|Published by Josh Hosler on Sun, Mar 15, 2020 4:40 PM|
The desert is a dangerous place. It is always moving, so it is hard to know where you are. There is little water, so you get thirsty and you can die if no water is found. Almost nothing grows there, so there is almost nothing to eat. In the daytime it is hot and the sun scorches your skin. In the night it is cold. When the wind blows, the sand stings when it hits you. People wear many clothes to protect them from the sun and the blowing wind. The desert is a dangerous place. People do not go into the desert unless they have to. – Godly Play curriculum by Jerome Berryman
This is a recurring passage from the Godly Play curriculum we use in the church with children ages 3 to 11. Many of the oldest sacred stories of our faith take place in the desert, so we have a box of sand in the classroom, and every time we tell a desert story, we begin it with these words.
We’re in the desert now, friends. It’s always moving, so it’s hard to know where we are. We didn’t come here because we wanted to: we were forced into it. And in the desert, there is little water.
I don’t know about you, but I’m feeling rather thirsty. The Good Shepherd buildings are closed for at least two weeks, if not longer. That’s also true now for every Episcopal church in Western Washington. You may have heard that the Mormons have closed all their churches worldwide. The purpose is to slow down the spread of the coronavirus—to “flatten the curve,” as they say, so that our medical facilities may be overwhelmed as seldom as possible. Even so, medical experts agree that this will get worse before it gets better.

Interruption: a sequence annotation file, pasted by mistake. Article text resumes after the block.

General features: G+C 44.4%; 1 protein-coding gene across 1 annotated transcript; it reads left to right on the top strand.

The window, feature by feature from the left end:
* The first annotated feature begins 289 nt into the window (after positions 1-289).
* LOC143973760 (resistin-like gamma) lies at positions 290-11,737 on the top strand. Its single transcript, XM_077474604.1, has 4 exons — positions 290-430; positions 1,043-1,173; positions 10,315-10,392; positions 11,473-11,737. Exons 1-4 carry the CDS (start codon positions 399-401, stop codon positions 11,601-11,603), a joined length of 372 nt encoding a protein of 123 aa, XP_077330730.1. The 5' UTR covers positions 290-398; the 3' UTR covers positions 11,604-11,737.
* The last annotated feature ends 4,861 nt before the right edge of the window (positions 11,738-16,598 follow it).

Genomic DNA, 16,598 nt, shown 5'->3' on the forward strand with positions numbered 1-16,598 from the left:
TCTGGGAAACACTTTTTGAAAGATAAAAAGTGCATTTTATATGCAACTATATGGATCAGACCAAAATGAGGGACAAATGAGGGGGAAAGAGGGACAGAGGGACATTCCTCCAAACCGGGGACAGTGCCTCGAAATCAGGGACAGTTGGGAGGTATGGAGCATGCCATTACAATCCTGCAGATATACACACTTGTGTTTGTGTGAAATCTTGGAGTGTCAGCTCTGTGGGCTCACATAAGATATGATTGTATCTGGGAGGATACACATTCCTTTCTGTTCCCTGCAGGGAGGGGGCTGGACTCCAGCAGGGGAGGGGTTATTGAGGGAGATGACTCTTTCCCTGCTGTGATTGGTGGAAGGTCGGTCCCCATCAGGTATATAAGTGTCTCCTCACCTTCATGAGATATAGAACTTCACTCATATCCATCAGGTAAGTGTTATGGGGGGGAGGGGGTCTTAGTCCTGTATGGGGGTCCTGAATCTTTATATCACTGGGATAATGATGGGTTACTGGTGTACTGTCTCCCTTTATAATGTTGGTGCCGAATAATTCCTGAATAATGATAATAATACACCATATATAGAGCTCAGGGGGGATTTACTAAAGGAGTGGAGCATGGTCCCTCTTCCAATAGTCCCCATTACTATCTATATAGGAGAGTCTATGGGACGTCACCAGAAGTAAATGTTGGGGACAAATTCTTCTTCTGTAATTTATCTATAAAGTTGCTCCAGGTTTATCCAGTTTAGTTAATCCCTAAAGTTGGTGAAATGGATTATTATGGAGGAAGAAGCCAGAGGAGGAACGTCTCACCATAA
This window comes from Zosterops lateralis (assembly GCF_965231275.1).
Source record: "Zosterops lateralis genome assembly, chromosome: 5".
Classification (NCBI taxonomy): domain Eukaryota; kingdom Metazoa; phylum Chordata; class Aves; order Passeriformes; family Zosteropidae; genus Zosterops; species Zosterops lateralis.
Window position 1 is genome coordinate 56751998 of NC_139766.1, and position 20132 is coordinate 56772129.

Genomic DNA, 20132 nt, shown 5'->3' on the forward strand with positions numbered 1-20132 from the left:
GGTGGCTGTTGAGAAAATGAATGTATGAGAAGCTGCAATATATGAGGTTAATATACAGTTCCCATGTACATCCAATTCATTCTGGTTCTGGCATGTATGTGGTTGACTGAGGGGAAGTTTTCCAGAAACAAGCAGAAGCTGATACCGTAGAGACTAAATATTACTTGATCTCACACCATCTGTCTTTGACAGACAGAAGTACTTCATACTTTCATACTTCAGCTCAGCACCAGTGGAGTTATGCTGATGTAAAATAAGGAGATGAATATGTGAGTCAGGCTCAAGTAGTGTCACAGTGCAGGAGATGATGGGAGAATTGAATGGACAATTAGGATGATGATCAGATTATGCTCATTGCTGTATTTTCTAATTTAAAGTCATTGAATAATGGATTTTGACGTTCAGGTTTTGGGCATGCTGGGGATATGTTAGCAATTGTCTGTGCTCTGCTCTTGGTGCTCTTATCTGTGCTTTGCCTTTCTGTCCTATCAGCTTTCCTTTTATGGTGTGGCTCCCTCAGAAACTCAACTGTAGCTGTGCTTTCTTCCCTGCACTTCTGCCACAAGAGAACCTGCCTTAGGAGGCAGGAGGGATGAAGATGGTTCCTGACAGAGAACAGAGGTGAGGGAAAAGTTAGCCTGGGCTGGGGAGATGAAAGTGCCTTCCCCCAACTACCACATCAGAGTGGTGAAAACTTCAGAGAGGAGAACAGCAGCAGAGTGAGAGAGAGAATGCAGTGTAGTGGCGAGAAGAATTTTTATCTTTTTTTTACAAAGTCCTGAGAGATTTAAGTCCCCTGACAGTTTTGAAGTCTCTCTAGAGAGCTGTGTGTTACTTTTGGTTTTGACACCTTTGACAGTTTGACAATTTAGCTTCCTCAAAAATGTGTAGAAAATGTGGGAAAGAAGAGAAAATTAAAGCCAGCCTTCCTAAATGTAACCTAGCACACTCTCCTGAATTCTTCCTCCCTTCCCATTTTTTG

So again … where is our source of water? I know that for some of you, participation in worship and Bible study with other members of Good Shepherd is what keeps you going. How thirsty will we get? Can we survive in this desert?
Moses struck a rock, and water flowed out of it. But this didn’t go down as a hopeful story in the Hebrew canon. Rather, it became an illustration of the people’s lack of faith. According to the story, God told Moses to strike the rock, but later traditions held Moses accountable for enabling the people’s grumbling by following God’s instructions!
Psalm 95, which we also just shared, is an example of this interpretation. It starts out all sunny: “Come, let us sing to the Lord! Let us shout with joy!” But the psalm takes a dark turn with the command, “Harden not your hearts, as your forebears did in the wilderness!” The psalmist speaks with God’s voice: “They put me to the test, though they had seen my works. Forty long years I detested that generation … I swore in my wrath, ‘They shall not enter into my rest.’”
There are lots of ideas about why the story gets told this way. But I have to say, I really identify with the Israelites, with their constant grumbling against Moses: “Were there not enough graves in Egypt, that you’ve led us out into the wilderness to die? At least when we were slaves, we had three square meals a day!” I can relate to this. It’s like, “Please take us back to a time of innocence, when we thought that pandemics only happened in other countries. Restore my naïve, privileged life.” Nope. Not gonna happen.